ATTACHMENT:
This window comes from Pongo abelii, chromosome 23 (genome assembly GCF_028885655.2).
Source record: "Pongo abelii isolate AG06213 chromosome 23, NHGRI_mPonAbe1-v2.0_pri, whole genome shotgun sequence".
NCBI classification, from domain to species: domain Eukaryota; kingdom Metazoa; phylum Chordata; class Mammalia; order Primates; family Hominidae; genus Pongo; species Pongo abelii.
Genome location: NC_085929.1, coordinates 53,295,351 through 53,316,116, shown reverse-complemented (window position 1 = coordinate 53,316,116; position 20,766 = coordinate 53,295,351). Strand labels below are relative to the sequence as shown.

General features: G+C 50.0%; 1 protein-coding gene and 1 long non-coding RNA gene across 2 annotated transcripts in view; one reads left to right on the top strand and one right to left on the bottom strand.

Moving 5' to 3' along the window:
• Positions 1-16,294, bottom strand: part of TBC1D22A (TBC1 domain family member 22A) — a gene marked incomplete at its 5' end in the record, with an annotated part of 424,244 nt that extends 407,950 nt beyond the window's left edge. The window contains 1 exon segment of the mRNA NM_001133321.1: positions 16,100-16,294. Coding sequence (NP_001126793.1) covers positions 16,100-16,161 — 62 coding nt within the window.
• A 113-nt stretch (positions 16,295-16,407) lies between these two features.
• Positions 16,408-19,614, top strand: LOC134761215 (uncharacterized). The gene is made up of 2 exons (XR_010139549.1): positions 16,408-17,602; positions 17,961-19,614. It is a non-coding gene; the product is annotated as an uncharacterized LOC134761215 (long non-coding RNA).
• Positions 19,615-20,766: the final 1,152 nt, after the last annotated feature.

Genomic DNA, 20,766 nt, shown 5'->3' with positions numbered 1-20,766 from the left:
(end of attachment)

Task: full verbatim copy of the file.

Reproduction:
This window comes from Pongo abelii, chromosome 23 (genome assembly GCF_028885655.2).
Source record: "Pongo abelii isolate AG06213 chromosome 23, NHGRI_mPonAbe1-v2.0_pri, whole genome shotgun sequence".
NCBI classification, from domain to species: domain Eukaryota; kingdom Metazoa; phylum Chordata; class Mammalia; order Primates; family Hominidae; genus Pongo; species Pongo abelii.
Genome location: NC_085929.1, coordinates 53,295,351 through 53,316,116, shown reverse-complemented (window position 1 = coordinate 53,316,116; position 20,766 = coordinate 53,295,351). Strand labels below are relative to the sequence as shown.

General features: G+C 50.0%; 1 protein-coding gene and 1 long non-coding RNA gene across 2 annotated transcripts in view; one reads left to right on the top strand and one right to left on the bottom strand.

Moving 5' to 3' along the window:
• Positions 1-16,294, bottom strand: part of TBC1D22A (TBC1 domain family member 22A) — a gene marked incomplete at its 5' end in the record, with an annotated part of 424,244 nt that extends 407,950 nt beyond the window's left edge. The window contains 1 exon segment of the mRNA NM_001133321.1: positions 16,100-16,294. Coding sequence (NP_001126793.1) covers positions 16,100-16,161 — 62 coding nt within the window.
• A 113-nt stretch (positions 16,295-16,407) lies between these two features.
• Positions 16,408-19,614, top strand: LOC134761215 (uncharacterized). The gene is made up of 2 exons (XR_010139549.1): positions 16,408-17,602; positions 17,961-19,614. It is a non-coding gene; the product is annotated as an uncharacterized LOC134761215 (long non-coding RNA).
• Positions 19,615-20,766: the final 1,152 nt, after the last annotated feature.

Genomic DNA, 20,766 nt, shown 5'->3' with positions numbered 1-20,766 from the left: